Rheumatism - what is it?
What are the symptoms of rheumatism?
‘I’ve got a touch of rheumatism’ is a common expression, especially amongst the older generation. However the symptoms of rheumatism do not only affect older people. For many, it is a catch-all phrase for symptoms of joint or muscle pain ranging from a mild ache in the foot, to knee pain caused by physical over-exertion, to a more long-term joint or muscle pain or fibromyalgia. Despite trying hard to live a natural lifestyle, these things do catch up with you.
So what is rheumatism?
The word rheumatism is derived from the Greek word for ‘flow’ or ‘stream’. When first used, it described the symptom of ‘intense flowing pain’ affecting the joints, tendons and muscles.
Thankfully, most suffering from rheumatism don’t quite experience symptoms in this way. Rheumatism no longer has a defined meaning though it is sometimes described as a collection of symptoms comprising joint pain and limitation of movement, as well as structural degeneration of elements in the musculoskeletal system.
There are about 100 disorders that fall under the heading of ‘rheumatic complaints’. They nearly all involve inflammation and therefore, pain features prominently as a symptom.
The pain experienced usually affects the joints – from the smallest in the foot to the larger joints in the hip and shoulders. Sometimes however, rheumatism symptoms can affect only the muscles. In all cases, those suffering from rheumatism long for pain relief.
How can diet help with the symptoms of rheumatism?
If you suffer from rheumatism, you will probably have looked around and found quite a lot of information on how to use a more natural diet to help with natural pain relief for your rheumatism symptoms.
Diet for rheumatism symptoms
Why does the mere mention of a healthy diet make even strong men shiver? For rheumatism pains, just a few simple changes can make all the difference to your symptoms. There is more than enough in a healthy larder to satisfy the heartiest appetite – It is just a matter of making different choices. Improved digestion and increased amounts of friendly bowel flora can reduce acidity and so help flexibility.
If you suffer from rheumatism symptoms, you will benefit by eating:
More: Oily fish such as herring, mackerel, salmon, tuna or use fish oil supplements.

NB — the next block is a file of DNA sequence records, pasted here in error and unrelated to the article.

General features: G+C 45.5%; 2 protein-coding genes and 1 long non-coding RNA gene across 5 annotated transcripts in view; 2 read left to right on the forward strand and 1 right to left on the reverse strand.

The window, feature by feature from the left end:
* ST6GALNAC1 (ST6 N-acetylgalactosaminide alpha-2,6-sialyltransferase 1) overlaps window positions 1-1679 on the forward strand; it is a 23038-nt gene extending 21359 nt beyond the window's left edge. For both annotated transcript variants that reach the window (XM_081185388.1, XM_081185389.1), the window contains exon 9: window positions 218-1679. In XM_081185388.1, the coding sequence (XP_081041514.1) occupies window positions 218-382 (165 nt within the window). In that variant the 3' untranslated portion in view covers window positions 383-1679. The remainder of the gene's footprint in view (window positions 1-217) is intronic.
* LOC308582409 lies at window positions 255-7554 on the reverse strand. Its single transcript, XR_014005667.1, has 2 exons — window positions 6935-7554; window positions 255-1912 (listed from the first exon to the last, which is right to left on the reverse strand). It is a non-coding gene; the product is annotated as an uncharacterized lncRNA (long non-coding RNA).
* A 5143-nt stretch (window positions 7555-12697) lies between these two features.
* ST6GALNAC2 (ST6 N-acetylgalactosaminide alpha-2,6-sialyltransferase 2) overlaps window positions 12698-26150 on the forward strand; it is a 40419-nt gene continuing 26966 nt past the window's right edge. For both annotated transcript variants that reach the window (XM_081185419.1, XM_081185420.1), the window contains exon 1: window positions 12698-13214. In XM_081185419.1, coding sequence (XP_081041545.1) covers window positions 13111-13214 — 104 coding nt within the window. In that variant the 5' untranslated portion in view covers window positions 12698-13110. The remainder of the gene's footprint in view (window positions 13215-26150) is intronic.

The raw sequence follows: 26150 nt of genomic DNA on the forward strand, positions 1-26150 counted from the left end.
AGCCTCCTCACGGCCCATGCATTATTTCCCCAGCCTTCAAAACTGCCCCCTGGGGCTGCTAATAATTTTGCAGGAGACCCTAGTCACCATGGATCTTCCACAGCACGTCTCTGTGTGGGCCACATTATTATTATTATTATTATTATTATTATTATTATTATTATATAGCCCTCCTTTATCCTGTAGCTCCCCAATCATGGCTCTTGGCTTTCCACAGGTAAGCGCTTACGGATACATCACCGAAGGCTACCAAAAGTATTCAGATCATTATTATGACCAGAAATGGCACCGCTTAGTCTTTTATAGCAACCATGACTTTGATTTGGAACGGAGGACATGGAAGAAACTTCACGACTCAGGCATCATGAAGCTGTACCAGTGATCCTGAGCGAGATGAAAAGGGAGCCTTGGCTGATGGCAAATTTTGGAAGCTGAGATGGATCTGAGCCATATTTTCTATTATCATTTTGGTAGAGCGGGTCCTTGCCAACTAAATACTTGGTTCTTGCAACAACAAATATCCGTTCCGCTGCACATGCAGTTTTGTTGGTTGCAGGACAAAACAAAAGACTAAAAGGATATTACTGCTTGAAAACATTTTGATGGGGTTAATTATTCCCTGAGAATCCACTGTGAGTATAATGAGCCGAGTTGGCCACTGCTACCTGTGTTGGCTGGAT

Why: These foods contain oils that have a positive effect on pain and inflammation in soft tissue.
More: Sardines, Green leafy vegetables, oats, dried fruits such as figs, pumpkin, kidney beans and sunflower seeds.
Why: These foods are rich in magnesium helping ensure proper calcium absorption. Green vegetables also contain potassium which makes the body less acidic.
More: Pineapple, papaya, mango, guava.
Why: These foods contain digestive enzymes reducing acidity.
Why: This original Vogel superfood encourages a healthy digestive tract and supports your good bacteria. When good bacteria in your gut flourish, your digestion, immune system and many other parts of your body work better.
Better posture for rheumatism symptoms
These tips are taken from ‘Life without Arthritis’ by Jan de Vries.
Correct body posture is important even when you are sitting down and can be a good natural remedy for your rheumatism symptoms. To ensure that good posture is maintained at all times, try the following advice:
- When driving, pull the seat forward and bend your knees. Ensure that the knees are higher than the hips. Sit up straight and place your hands high up on the steering wheel.
- Make sure your bed has a good firm mattress.
- Walking is excellent exercise, but make sure that your body is evenly balanced when walking.
- When sitting at rest, position one foot higher than the other.
- When bending to pick something up, always bend at the knees (rather than to fold at the waist).
- When lifting, make sure that your back remains straight and always lift by bending the knees, keeping them together. Never lift more than you can comfortably manage.
- Try to carry the same weight in each hand when shopping or travelling.
- Massage, reflexology or aromatherapy can bring relief as can steam baths, saunas and jacuzzis.
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